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or even of military or political celebrity. Who does not love the names of Virgil and Horace more than those of their patrons, Mecænas, or even Augustus, though master of the world ?”

CHAPTER XXVII.

MY FELLOW STUDENTS.

This speech of yours hath moved me,
And shall perchance do good : but speak you on:
You look as you had something more to say.

SHAKSPEARE.—King Lear.

THE lectures of my sagacious tutor in moral philosophy (for such I call the conversations in the chapter last recorded) did me as much, or more good than all the academical lore he instilled into me; which was not a little. I began to think I profited by them. It is certain such conversations, by alarming my self-love (if self-respect ought to be so called), went far to correct much of that enthusiasm which Fothergill said belonged to me, and which so blinds us all to the truth of things. I began in earnest (for hitherto I had only flattered myself that I did so) to reflect upon the folly I had been guilty of, in having for a moment thought that a gentleman-farmer's son (for with all my Norman blood, mixed and muddled as it was in its descent, I was no more), could presume to hope to gain the affection of one so much above him as Bertha. Or if, with the fond illusions with which love

can beguile a youth of twenty, I could in fancy think I might one day be beloved, what, short of raving madness, could generate the notion that I could be accepted ?

This, and the pictures set before nie by Fothergill, of the mischiefs usually attendant upon disproportioned matches, began to tell with me; and the absence, nay, total removal of Foljambe from Oxford, to say nothing of the total rupture of our friendship, contributed to leave my mind open to conviction. And thus for the first time I listened to reason.

I could now, therefore, tread the walks of the place or lose myself in reverie upon a bench in Merton gardens, without hankering after the motions of Bertha's brother, or the fear of overhearing things revolting to my pride.

I began also to know and to be known. Fothergill, who was universally respected for his knowledge of the world as well as his learning, and who acted like a father to me, procured me by his influence a welcome into many academical families, whose female members were by no means to be slighted, either on account of their persons, manners, or cultivation. And though I could not but remember the biting things which in his recklessness (I fear I might say insolence) Foljambe had indulged his satirical vein in laying to their charge, the Foljambe who thus accused them, no longer my friend, no longer possessed that weight with me which made

every

word he uttered a law. Exclusive of this, I was myself no longer a freshman, and was as capable as resolved to judge in my

own person. , But though in so judging I am bound to allow I found a few amiable and accomplished females, the die seemed cast against my feeling it. I found many agrémens in their society, but nothing of that touching magic which a finger held up by Mr. Hastings' daughter always created. I studied their characters, and of some of them acknowledged the beauty, but it was only when they were actually present; for I parted with them without regret, and saw them again without interest.

I succeeded better with the men. With them, there was no contrast to their disadvantage; no tender recollections, no prejudices, and of course none of the absorbing interests derived from sex. Accordingly, my mind had free scope for all its operations, whenever characters or objects worth notice presented themselves, and under Fothergill's guidance of my own natural disposition in this respect, I became, for my age, an intense observer of my fellow-men.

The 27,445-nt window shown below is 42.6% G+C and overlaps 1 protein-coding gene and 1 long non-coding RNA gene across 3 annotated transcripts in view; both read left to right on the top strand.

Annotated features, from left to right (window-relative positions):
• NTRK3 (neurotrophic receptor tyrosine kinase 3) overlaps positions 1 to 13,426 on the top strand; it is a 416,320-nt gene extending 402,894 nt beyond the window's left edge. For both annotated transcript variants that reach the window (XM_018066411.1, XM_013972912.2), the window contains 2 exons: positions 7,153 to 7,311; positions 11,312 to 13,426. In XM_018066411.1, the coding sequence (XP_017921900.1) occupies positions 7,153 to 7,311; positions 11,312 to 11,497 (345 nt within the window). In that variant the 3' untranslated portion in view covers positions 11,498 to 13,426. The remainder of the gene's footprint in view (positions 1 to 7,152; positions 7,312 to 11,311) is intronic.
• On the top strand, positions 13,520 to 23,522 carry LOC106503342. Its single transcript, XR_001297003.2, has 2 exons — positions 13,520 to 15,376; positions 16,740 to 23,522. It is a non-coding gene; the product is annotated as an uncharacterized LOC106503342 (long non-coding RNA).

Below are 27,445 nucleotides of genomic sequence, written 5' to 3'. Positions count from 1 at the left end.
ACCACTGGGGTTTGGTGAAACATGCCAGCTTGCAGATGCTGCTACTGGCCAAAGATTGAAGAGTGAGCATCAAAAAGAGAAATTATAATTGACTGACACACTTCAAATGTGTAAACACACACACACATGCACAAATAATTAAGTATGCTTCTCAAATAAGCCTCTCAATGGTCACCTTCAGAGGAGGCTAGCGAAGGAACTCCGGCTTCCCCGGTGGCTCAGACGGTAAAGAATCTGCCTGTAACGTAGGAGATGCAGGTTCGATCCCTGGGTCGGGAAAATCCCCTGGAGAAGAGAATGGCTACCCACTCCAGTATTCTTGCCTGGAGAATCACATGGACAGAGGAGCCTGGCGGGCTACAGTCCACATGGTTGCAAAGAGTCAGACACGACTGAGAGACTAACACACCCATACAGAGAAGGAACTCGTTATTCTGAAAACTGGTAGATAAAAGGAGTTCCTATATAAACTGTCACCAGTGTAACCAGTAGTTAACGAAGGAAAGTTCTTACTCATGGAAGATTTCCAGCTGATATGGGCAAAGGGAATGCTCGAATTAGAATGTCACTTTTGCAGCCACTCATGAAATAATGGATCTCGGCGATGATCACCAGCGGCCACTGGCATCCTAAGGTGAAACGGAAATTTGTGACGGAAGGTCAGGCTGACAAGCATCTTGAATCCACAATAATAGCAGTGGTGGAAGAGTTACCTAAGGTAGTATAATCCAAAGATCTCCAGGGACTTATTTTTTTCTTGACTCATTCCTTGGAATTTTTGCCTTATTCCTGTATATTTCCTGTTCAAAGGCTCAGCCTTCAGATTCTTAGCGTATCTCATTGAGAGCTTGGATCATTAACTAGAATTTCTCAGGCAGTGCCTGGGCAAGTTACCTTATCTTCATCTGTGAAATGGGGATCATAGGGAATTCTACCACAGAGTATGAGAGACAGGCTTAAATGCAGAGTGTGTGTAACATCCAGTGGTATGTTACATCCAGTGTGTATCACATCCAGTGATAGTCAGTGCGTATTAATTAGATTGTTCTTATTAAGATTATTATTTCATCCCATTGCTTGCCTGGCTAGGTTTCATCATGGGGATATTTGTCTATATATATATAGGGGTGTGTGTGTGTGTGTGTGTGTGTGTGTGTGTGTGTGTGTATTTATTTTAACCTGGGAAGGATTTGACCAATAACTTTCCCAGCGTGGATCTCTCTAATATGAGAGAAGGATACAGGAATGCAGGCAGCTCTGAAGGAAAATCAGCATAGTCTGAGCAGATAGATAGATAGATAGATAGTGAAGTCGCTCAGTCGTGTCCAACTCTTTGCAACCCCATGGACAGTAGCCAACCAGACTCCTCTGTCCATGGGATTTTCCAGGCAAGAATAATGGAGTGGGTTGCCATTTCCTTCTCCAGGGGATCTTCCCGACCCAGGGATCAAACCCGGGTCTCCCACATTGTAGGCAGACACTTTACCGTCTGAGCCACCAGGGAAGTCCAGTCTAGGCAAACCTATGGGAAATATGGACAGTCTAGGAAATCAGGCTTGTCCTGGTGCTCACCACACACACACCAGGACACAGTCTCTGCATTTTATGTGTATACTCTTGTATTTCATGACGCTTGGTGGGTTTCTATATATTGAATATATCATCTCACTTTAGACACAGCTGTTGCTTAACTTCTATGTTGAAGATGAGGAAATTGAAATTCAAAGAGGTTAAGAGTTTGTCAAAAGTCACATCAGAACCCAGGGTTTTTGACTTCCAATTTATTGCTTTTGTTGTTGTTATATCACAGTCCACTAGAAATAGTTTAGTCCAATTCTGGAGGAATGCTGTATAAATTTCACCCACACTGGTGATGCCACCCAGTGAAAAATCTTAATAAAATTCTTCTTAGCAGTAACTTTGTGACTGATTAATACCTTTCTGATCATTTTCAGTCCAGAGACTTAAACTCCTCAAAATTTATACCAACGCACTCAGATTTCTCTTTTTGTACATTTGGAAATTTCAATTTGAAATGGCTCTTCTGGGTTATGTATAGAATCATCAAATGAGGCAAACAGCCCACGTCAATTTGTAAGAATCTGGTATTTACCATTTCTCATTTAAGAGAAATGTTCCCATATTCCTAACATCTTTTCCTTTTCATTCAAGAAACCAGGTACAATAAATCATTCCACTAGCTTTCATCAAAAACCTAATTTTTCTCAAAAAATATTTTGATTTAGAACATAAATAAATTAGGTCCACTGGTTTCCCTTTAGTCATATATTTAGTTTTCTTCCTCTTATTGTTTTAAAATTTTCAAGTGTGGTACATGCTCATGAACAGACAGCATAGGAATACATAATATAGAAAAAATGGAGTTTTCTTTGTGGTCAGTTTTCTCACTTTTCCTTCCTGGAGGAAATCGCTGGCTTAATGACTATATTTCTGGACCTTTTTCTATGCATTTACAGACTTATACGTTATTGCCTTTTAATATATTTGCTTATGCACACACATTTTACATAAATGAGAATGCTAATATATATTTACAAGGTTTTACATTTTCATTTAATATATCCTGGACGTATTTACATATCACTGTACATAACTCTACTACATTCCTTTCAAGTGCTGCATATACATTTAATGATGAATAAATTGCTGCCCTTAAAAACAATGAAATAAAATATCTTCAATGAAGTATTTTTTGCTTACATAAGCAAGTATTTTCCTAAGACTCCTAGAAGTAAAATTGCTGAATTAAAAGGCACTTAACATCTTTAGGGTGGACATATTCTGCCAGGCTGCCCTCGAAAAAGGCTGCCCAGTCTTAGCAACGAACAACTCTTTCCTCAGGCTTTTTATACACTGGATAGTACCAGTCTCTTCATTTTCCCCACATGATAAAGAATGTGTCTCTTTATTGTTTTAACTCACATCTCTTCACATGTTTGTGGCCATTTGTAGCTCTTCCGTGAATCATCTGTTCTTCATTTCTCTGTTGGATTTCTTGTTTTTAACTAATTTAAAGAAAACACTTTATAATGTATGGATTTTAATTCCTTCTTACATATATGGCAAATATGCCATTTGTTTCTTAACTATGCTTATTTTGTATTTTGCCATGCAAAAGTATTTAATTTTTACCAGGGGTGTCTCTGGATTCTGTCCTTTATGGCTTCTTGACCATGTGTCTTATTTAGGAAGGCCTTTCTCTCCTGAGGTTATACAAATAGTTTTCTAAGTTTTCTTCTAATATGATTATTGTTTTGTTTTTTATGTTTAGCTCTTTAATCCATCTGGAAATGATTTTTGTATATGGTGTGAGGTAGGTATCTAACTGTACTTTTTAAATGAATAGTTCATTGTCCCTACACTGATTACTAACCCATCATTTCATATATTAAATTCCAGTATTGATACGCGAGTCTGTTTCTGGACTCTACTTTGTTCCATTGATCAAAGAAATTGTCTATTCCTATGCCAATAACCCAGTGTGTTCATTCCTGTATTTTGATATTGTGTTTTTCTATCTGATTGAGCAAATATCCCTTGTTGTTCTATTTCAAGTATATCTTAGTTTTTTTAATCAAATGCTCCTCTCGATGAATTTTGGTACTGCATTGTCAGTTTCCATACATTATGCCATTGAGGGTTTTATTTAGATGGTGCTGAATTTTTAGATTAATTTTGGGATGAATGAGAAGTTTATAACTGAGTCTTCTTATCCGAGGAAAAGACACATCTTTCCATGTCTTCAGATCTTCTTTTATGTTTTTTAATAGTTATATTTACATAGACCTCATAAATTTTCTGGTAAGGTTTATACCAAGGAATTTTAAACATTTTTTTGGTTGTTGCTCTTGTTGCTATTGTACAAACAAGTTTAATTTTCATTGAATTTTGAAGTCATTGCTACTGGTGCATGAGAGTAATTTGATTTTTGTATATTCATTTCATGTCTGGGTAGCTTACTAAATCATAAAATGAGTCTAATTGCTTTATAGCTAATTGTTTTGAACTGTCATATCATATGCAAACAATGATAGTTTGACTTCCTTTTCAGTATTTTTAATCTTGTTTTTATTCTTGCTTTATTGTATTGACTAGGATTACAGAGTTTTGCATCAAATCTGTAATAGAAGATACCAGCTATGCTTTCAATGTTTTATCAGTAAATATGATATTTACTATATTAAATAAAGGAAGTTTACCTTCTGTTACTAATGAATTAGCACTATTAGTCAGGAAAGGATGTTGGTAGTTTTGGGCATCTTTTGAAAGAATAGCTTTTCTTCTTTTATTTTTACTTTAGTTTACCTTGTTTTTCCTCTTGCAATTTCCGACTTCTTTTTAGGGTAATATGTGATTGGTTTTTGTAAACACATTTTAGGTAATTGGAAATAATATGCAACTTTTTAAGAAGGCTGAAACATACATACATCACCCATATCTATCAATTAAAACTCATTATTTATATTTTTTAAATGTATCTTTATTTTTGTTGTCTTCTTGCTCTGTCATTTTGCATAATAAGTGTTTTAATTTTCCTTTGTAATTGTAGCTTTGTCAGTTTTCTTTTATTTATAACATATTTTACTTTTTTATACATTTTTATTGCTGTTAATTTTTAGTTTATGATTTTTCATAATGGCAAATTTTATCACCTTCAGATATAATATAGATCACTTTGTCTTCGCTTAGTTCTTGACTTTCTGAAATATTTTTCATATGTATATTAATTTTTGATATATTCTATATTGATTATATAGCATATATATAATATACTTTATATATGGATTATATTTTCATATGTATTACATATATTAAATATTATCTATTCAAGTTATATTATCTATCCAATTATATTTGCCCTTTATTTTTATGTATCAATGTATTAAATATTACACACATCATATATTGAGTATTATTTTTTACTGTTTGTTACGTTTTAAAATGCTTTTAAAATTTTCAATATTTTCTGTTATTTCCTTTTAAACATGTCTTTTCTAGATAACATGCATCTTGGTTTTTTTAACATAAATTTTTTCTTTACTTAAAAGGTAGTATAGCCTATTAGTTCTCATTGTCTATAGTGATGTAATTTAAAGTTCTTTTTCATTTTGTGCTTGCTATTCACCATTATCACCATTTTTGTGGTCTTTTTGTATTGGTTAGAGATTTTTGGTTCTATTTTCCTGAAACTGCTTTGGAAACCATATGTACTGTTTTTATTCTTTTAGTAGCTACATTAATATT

It must be owned, Oxford afforded much food for this sort of curiosity, and as my tutor's forte was knowledge of men, which he inculcated fully as much as knowledge of books, the interest he took in my progress made

prosper. It was as curious as pleasant to observe Fothergill, when he, as his phrase was, got hold of a character, and set it up as a beacon to warn his pupils (if, as he used to say, they were worth warning), against the various vices and weaknesses of young men,-in detecting and ridiculing which no one went beyond him.

me

The traits of a few of their characters it might be amusing to mention, as well as of my own, of which, he used to tell me, the vice was pride, and the weakness jealousy, to say nothing of visionary romance.

One character was rather a favourite speculation of his, from being, as he said, so perfect of its kind, though that kind was not very perfect in itself. The name of the gentleman who owned this character was Mr. Courtenay Waldegrave Shanks, the foolish son of a foolish father, who thought the two first names, which were baptismal, and for which there was no earthly pretence, might make up for the vulgarity of the last.

Mr. Jeremiah Shanks, the father, had, from small beginnings, raised himself to the rank of a millionaire in the good town of Manchester, which he had for some time left, for one of the best houses in Portman Square, London. On the strength of this, an unlimited allowance, and these great names, he intended to push his son into the very highest society, first of Oxford, and afterwards in the great world,in which it was the acme of his ambition, if it cost him half his fortune, that his son should marry into a nobleman's family, not under the degree of an earl. For

though the name of Shanks was not very euphonical, · with a Lady Louisa, or Lady Olivia, prefixed to it, it would pass very well.

The young man's own ambition seconded that of his father ; but unfortunately, not having a single acquaintance in the university, and there being no

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